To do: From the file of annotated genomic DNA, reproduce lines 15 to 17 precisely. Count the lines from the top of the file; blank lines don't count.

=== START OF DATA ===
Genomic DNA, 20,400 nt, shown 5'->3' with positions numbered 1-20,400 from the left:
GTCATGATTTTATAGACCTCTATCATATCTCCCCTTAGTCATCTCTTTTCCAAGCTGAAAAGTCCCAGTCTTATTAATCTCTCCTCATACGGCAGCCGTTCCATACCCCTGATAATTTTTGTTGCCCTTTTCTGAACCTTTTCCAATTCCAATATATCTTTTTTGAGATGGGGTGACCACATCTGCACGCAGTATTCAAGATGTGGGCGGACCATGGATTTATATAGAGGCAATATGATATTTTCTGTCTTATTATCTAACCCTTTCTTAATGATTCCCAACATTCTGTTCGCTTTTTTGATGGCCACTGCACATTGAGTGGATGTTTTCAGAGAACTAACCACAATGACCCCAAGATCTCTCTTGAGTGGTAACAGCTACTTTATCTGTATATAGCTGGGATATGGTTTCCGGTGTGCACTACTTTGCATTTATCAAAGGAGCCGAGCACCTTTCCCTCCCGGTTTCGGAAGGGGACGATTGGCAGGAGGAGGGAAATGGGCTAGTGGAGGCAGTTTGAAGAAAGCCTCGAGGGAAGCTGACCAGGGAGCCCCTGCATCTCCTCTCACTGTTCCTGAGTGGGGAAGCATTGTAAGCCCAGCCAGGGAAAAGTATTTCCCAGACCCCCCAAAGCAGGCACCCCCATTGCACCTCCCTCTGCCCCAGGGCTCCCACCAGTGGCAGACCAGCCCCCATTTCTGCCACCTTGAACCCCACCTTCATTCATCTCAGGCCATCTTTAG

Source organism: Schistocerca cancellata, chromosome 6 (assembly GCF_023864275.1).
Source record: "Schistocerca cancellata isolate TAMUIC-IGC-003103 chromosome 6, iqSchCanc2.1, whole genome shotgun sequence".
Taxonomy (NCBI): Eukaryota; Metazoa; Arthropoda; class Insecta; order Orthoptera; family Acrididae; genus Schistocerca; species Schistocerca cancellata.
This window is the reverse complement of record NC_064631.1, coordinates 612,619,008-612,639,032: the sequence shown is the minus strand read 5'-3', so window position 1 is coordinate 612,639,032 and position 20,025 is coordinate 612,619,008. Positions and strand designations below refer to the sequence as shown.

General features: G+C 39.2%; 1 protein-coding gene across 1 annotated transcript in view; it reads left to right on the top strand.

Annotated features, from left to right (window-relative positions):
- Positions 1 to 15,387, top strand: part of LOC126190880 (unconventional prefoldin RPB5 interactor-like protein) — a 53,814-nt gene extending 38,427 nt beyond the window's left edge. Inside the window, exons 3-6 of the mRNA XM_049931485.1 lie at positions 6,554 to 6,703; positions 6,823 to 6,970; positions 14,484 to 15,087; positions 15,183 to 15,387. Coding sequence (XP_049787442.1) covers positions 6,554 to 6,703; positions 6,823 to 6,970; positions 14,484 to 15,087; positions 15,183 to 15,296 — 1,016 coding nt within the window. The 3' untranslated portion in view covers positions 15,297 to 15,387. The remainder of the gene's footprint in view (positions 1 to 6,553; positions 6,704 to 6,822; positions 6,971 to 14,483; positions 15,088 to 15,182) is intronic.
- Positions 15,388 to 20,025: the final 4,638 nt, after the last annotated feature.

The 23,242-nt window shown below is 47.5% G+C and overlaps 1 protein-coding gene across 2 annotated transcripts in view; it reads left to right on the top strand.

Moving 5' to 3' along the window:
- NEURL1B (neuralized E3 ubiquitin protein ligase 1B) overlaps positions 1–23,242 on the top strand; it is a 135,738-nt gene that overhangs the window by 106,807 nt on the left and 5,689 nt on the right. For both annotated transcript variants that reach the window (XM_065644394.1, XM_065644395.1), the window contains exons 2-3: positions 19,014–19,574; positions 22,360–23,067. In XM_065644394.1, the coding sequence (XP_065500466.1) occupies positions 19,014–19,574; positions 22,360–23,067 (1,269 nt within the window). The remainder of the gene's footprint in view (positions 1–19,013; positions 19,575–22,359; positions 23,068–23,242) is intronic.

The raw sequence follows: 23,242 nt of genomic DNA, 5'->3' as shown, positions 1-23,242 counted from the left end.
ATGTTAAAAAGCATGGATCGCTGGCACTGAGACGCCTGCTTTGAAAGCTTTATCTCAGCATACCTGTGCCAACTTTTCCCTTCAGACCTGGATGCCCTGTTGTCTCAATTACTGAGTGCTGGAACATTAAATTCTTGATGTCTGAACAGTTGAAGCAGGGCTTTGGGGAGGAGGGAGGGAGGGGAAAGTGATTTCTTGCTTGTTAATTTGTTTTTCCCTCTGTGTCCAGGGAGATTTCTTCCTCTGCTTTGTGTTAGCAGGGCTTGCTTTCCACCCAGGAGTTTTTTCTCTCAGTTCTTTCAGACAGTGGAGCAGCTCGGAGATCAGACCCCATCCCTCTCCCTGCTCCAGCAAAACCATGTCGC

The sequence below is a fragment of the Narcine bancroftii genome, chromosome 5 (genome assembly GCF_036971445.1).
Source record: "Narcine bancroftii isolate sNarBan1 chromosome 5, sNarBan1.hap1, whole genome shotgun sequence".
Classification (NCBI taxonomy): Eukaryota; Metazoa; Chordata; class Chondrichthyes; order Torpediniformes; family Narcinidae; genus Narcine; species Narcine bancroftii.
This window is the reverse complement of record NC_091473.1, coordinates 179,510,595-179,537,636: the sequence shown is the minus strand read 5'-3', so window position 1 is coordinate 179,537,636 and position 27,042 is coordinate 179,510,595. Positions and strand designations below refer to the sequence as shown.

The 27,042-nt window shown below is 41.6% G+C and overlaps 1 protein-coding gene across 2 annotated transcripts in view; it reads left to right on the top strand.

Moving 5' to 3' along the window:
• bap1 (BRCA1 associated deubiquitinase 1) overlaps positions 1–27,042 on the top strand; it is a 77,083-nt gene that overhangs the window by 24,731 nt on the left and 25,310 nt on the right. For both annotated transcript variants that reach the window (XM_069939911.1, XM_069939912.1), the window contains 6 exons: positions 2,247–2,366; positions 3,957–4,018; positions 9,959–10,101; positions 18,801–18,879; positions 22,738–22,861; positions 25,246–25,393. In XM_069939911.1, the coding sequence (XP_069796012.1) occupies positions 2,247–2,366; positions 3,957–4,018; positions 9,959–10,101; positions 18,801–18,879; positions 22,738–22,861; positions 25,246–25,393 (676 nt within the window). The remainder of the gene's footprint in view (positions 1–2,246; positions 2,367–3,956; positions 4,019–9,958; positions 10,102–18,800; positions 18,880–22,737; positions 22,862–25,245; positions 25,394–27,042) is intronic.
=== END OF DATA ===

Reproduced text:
ATGTTAAAAAGCATGGATCGCTGGCACTGAGACGCCTGCTTTGAAAGCTTTATCTCAGCATACCTGTGCCAACTTTTCCCTTCAGACCTGGATGCCCTGTTGTCTCAATTACTGAGTGCTGGAACATTAAATTCTTGATGTCTGAACAGTTGAAGCAGGGCTTTGGGGAGGAGGGAGGGAGGGGAAAGTGATTTCTTGCTTGTTAATTTGTTTTTCCCTCTGTGTCCAGGGAGATTTCTTCCTCTGCTTTGTGTTAGCAGGGCTTGCTTTCCACCCAGGAGTTTTTTCTCTCAGTTCTTTCAGACAGTGGAGCAGCTCGGAGATCAGACCCCATCCCTCTCCCTGCTCCAGCAAAACCATGTCGC

The sequence below is a fragment of the Narcine bancroftii genome, chromosome 5 (genome assembly GCF_036971445.1).
Source record: "Narcine bancroftii isolate sNarBan1 chromosome 5, sNarBan1.hap1, whole genome shotgun sequence".